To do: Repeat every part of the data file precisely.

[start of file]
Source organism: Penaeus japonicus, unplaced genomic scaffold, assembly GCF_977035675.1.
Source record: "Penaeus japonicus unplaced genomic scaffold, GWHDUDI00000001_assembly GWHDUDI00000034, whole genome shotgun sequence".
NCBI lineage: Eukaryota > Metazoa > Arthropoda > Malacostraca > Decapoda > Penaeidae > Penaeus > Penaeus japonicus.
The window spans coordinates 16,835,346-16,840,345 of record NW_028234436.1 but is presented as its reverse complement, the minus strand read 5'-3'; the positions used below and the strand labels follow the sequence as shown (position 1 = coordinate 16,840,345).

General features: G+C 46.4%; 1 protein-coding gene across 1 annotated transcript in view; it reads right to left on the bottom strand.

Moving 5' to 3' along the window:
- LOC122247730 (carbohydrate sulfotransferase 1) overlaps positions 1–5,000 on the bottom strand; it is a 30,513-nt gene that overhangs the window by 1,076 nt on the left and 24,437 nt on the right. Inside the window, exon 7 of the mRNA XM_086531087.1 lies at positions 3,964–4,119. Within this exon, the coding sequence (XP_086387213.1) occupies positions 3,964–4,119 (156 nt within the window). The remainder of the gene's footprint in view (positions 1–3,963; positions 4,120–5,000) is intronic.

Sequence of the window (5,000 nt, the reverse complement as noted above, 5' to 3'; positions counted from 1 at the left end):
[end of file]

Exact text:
Source organism: Penaeus japonicus, unplaced genomic scaffold, assembly GCF_977035675.1.
Source record: "Penaeus japonicus unplaced genomic scaffold, GWHDUDI00000001_assembly GWHDUDI00000034, whole genome shotgun sequence".
NCBI lineage: Eukaryota > Metazoa > Arthropoda > Malacostraca > Decapoda > Penaeidae > Penaeus > Penaeus japonicus.
The window spans coordinates 16,835,346-16,840,345 of record NW_028234436.1 but is presented as its reverse complement, the minus strand read 5'-3'; the positions used below and the strand labels follow the sequence as shown (position 1 = coordinate 16,840,345).

General features: G+C 46.4%; 1 protein-coding gene across 1 annotated transcript in view; it reads right to left on the bottom strand.

Moving 5' to 3' along the window:
- LOC122247730 (carbohydrate sulfotransferase 1) overlaps positions 1–5,000 on the bottom strand; it is a 30,513-nt gene that overhangs the window by 1,076 nt on the left and 24,437 nt on the right. Inside the window, exon 7 of the mRNA XM_086531087.1 lies at positions 3,964–4,119. Within this exon, the coding sequence (XP_086387213.1) occupies positions 3,964–4,119 (156 nt within the window). The remainder of the gene's footprint in view (positions 1–3,963; positions 4,120–5,000) is intronic.

Sequence of the window (5,000 nt, the reverse complement as noted above, 5' to 3'; positions counted from 1 at the left end):